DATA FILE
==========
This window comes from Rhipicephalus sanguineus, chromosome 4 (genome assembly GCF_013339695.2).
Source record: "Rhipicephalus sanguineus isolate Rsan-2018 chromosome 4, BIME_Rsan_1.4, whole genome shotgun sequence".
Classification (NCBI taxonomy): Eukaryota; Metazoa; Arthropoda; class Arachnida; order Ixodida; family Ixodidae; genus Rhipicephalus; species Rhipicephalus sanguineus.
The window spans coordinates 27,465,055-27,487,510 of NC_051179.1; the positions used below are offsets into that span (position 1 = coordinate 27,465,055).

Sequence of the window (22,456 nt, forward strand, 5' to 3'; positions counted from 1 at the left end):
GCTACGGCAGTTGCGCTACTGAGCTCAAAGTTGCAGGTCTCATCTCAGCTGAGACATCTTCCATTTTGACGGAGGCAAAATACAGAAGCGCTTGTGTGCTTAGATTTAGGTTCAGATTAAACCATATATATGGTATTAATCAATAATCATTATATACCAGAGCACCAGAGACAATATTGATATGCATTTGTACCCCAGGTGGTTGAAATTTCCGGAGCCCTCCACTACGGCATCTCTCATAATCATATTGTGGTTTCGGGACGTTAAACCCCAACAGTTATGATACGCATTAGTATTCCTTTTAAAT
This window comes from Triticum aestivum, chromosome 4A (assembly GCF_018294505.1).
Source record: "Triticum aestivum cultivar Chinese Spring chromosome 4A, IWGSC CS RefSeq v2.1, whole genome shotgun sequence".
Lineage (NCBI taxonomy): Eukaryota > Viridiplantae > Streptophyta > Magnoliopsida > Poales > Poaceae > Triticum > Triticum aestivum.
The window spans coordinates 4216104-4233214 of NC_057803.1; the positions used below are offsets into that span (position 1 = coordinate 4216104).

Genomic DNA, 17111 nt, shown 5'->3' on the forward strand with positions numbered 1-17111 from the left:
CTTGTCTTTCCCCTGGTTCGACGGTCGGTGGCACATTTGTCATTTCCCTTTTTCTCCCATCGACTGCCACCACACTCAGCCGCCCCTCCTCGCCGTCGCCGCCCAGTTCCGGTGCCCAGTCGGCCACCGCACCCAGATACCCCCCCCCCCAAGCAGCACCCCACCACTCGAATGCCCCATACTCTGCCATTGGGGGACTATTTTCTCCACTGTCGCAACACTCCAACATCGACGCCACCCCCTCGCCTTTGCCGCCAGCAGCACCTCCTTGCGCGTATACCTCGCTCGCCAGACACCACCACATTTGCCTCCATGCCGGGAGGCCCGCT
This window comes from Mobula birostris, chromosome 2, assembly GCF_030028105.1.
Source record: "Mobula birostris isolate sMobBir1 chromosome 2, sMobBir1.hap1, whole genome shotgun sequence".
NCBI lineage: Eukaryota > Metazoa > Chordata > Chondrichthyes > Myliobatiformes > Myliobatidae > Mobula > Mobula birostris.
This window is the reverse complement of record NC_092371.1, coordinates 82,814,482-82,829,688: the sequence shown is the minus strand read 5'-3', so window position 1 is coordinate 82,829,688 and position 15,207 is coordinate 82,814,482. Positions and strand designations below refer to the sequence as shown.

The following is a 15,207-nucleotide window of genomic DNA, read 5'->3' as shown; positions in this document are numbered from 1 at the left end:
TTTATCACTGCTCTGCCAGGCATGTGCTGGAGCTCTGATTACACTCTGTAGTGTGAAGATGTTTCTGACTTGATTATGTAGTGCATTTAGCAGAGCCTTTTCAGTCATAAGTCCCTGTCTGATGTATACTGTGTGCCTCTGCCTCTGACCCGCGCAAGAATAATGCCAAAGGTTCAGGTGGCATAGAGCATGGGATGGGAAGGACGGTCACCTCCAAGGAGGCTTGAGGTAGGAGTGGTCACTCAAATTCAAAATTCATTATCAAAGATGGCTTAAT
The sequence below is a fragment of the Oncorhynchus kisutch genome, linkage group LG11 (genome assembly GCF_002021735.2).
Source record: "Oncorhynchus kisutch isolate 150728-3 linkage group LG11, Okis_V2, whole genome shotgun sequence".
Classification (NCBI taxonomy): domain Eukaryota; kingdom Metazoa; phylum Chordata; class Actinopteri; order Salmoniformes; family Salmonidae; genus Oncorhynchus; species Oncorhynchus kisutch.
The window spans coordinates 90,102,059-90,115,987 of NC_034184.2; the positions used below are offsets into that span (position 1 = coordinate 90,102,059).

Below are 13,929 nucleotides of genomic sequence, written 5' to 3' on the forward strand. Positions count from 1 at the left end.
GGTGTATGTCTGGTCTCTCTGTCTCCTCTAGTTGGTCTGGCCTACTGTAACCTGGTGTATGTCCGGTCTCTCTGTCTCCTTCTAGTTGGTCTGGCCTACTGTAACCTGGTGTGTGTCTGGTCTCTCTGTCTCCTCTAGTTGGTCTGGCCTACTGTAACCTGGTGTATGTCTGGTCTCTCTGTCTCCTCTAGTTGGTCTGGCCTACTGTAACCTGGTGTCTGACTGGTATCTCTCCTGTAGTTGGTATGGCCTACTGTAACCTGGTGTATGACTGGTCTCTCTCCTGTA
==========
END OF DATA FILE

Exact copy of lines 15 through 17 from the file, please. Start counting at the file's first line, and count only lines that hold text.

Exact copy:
NCBI lineage: Eukaryota > Metazoa > Chordata > Chondrichthyes > Myliobatiformes > Myliobatidae > Mobula > Mobula birostris.
This window is the reverse complement of record NC_092371.1, coordinates 82,814,482-82,829,688: the sequence shown is the minus strand read 5'-3', so window position 1 is coordinate 82,829,688 and position 15,207 is coordinate 82,814,482. Positions and strand designations below refer to the sequence as shown.

The following is a 15,207-nucleotide window of genomic DNA, read 5'->3' as shown; positions in this document are numbered from 1 at the left end: